I grew up in a family who fixed things. We fixed things because we didn't have the money to pay someone else to fix them. As a result, I was taught a little about a lot when it came to everyday items.
Things used to be made simply. Consequently, in most cases you could fix most items yourself. A fan, for example, was rudimentary. A housing, blade, electric motor and a plug was pretty much all there was to one. The older fans had a small oil port in the back where you could add 3-In-One Oil to keep the shaft moving smoothly.
Toasters were basic. A nice, shiny housing contained a spring mechanism, a heating element and adjustments for how dark you wanted your bread.
Lawnmower engines were basic. Air, a spark and fuel were all you needed to crank and mow.
The ability to fix your own things isn't as common as it once was, but it's still the case more often than not. These days, most folks just don't learn how.
Labor Day weekend, my pickup and two of my lawnmowers decided that it was a great time to break down. I don't know about at your house, but most of the time when the plumbing, air conditioning, or something else that we've grown to believe is a necessity breaks down at our house, it seems to happen on a holiday weekend, when all of the repairmen are charging triple time.
I got about halfway to work Friday morning when the front right wheel began doing its best impression of a Halloween banshee. I limped it home and parked it in the yard, got in my Prius and headed on to work.
I am by no stretch a mechanic, but I can work on vehicles to some degree. My grandfathers and my dad all taught me that if I maintain a car or truck by following the owners manual, a vehicle will last a long time. They were correct. When my grandfathers passed away, their vehicles both drove and looked new.
All three men taught me how to work on engines. This ability and knowledge has saved me a lot of money over the years.
So, while at work on Friday, I mapped out my Labor Day weekend. I would assess what was wrong with the truck and repair it if possible. But first, I would mow the yard. We have a fairly large yard so, we have multiple lawnmowers. The John Deere zero turn covers more area and mows faster, but the smaller riding mower we've had forever still runs, so I keep it as a backup.
So, first thing Saturday morning, I head out to mow. The zero turn wouldn't start.
What happened next is something every man has experienced. The last domino fell. The only functioning riding mower I had left decided to disintegrate underneath me. As I made a circle in the front yard, my John Deere model L118 began riding rough. As I completed the circle, I discovered why it was riding rough. I passed one of the lawnmower's wheels lying in the yard.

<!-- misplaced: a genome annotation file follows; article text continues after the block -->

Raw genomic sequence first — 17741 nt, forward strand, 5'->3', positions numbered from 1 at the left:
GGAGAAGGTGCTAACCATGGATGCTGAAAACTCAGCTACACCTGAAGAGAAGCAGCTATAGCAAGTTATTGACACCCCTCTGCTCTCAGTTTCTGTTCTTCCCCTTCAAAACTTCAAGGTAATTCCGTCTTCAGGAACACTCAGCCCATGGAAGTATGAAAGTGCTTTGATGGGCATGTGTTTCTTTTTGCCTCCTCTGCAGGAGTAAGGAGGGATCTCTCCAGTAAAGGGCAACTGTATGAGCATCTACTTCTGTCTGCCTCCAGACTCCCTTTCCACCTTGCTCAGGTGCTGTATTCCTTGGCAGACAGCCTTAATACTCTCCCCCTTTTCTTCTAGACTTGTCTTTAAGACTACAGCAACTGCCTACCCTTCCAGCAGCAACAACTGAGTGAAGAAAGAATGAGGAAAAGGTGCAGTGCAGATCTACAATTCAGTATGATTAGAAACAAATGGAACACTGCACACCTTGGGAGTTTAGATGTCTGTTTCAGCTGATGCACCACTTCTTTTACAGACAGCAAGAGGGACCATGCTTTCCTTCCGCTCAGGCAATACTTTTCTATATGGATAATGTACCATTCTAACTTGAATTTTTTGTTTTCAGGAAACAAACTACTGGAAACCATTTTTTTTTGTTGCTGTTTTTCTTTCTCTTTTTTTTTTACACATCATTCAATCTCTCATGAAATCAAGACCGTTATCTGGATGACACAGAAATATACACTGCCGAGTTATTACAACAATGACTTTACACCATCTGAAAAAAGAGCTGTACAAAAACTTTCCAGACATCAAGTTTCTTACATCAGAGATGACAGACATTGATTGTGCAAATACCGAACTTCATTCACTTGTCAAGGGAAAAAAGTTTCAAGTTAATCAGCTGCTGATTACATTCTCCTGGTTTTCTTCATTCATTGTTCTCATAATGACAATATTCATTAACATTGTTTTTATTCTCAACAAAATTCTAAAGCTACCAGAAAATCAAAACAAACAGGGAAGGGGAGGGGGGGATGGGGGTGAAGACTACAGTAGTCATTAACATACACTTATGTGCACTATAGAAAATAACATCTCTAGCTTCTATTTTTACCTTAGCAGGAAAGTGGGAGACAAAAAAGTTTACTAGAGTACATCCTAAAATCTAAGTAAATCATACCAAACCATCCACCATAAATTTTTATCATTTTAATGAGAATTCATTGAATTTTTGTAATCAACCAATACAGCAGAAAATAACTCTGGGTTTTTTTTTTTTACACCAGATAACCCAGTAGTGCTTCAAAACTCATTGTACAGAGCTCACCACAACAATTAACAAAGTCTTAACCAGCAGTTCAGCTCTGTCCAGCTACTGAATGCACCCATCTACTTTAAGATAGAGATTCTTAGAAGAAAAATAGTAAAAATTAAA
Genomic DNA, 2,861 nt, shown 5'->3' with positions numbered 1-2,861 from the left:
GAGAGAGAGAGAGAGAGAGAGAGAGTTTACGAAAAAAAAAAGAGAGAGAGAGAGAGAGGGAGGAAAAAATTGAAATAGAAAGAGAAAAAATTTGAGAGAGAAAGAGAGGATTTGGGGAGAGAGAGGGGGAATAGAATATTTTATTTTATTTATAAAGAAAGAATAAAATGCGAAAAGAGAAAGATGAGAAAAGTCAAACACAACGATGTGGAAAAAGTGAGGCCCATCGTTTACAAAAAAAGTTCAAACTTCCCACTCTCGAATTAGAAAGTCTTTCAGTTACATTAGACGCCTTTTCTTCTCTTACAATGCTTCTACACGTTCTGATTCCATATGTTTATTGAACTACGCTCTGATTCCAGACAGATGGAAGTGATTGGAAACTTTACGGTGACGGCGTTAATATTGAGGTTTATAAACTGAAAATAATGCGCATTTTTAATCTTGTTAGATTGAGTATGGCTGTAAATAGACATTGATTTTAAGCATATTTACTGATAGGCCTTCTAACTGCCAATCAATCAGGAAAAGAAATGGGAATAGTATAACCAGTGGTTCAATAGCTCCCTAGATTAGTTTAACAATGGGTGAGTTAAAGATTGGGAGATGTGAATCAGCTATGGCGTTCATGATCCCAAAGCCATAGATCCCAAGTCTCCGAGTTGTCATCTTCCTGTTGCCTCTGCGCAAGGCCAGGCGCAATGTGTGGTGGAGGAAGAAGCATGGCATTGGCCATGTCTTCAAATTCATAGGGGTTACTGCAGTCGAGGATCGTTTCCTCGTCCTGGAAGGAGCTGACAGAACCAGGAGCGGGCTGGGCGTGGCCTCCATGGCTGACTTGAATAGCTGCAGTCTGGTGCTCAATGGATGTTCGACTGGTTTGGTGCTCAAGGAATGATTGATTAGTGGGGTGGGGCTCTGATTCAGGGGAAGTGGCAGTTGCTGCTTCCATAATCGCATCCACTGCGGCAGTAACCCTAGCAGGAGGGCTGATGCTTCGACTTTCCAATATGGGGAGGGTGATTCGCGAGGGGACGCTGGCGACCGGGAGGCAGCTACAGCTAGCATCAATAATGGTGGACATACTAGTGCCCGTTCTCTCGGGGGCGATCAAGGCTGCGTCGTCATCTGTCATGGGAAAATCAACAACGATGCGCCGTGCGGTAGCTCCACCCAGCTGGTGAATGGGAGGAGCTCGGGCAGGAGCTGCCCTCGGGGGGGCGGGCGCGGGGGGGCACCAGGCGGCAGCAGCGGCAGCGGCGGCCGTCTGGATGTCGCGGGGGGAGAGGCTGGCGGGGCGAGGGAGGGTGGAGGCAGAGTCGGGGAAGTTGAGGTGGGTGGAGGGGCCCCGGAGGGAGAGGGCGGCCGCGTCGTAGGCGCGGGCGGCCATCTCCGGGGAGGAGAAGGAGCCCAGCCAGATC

The John Deere was determined that he had breathed his last, but I was not going to let him go. I was almost certain that no lawnmower shop would be open on a holiday weekend, but even if they were, I wasn't going to pay triple time.
Passing my dead truck in the front yard, I limped my lawn tractor to my shop where I began to assess the damage. It wasn't good.
The wheel that had come off was part of the blade deck. It is a welded piece, which means you have to weld it back on. A further inspection revealed that one of the deck brackets, which holds the blade deck in place underneath the riding mower, had cracked away from the deck and was holding on by a thread.
The rest of Saturday and half of Sunday, I spent cleaning, grinding and welding on that lawn tractor. After many hours, lots of sweat and exhaustion, I fixed it.
I then moved my focus back to the zero turn. Cleaning the battery posts and removing a chunk of wood that had wedged itself between one of the blades and the blade deck had me zero-turning in no time.
Sure, my John Deere L118 lawn tractor has 432.5 hours on it. Sure, it fouls a plug every now and then. Sure, one of the guide wheels broke off and I had to work to weld it all back together. But, that's OK.
My truck had an inexpensive solenoid go out. An easy fix.
We now live in a disposable society. But it doesn't have to be that way.
Don't throw away something if it has a small problem. Learn how to fix things. It will make you feel good about yourself, it will save you money and you just might pass along valuable lessons to your children and grandchildren.
John Moore is a columnist for the Tyler Morning Telegraph. Read more from him at johnmoore.net/blog.